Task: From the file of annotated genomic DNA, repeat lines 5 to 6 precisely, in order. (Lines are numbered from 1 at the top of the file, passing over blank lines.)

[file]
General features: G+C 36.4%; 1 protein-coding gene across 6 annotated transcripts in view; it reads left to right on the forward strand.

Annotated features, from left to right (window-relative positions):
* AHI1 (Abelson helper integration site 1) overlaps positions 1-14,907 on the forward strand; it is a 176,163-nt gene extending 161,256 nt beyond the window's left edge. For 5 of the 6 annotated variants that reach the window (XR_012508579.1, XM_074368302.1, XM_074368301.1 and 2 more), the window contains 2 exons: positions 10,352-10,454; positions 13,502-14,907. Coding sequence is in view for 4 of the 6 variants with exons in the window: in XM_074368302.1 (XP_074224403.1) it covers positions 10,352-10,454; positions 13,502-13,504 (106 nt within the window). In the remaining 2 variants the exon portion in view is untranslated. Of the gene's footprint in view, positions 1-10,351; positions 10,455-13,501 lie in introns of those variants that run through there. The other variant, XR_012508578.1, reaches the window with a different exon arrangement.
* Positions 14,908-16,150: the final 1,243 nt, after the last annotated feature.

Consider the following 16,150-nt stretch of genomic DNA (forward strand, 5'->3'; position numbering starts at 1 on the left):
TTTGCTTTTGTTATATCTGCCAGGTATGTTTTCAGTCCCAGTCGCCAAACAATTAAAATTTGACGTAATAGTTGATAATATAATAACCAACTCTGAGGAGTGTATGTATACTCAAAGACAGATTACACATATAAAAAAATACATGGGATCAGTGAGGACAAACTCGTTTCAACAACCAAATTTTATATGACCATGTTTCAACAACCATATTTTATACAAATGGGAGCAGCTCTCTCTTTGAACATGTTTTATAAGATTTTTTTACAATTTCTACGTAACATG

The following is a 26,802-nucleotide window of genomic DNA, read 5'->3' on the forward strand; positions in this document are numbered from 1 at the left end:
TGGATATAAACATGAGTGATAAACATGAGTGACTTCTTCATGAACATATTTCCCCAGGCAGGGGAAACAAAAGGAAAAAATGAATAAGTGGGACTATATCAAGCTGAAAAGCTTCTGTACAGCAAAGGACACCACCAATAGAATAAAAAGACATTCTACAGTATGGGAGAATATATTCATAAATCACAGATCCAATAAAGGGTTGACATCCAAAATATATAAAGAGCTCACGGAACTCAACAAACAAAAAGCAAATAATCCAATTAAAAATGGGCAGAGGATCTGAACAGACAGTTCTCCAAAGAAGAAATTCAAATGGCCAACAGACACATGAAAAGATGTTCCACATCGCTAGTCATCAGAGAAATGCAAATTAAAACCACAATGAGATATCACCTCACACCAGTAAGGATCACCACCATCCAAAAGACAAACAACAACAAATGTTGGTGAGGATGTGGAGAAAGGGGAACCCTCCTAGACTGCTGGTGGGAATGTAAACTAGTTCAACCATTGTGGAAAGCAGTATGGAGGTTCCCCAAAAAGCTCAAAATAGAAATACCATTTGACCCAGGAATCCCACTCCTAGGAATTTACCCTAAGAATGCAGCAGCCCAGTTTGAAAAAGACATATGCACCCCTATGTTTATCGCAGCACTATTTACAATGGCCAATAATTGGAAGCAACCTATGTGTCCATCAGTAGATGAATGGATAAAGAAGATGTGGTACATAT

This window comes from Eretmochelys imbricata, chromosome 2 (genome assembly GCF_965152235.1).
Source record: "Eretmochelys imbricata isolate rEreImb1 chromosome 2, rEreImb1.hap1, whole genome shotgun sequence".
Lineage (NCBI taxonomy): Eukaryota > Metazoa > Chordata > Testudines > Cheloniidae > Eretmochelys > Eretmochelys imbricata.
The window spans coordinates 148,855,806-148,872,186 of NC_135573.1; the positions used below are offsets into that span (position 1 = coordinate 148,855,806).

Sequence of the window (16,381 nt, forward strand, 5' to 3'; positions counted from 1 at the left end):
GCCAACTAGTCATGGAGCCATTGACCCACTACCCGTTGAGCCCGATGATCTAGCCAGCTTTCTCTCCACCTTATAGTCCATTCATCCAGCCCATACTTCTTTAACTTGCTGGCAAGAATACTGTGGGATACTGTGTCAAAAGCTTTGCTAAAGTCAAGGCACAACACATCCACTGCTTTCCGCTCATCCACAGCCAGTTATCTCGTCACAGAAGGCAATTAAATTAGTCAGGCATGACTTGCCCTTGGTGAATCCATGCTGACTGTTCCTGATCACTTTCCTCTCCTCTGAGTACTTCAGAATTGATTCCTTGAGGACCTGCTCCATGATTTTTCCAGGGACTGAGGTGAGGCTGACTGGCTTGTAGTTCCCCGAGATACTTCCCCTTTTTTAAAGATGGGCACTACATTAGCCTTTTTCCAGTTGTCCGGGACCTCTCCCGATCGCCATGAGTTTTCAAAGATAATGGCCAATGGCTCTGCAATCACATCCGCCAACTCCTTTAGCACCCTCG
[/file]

Consider the following 16,150-nt stretch of genomic DNA (forward strand, 5'->3'; position numbering starts at 1 on the left):
TTTGCTTTTGTTATATCTGCCAGGTATGTTTTCAGTCCCAGTCGCCAAACAATTAAAATTTGACGTAATAGTTGATAATATAATAACCAACTCTGAGGAGTGTATGTATACTCAAAGACAGATTACACATATAAAAAAATACATGGGATCAGTGAGGACAAACTCGTTTCAACAACCAAATTTTATATGACCATGTTTCAACAACCATATTTTATACAAATGGGAGCAGCTCTCTCTTTGAACATGTTTTATAAGATTTTTTTACAATTTCTACGTAACATG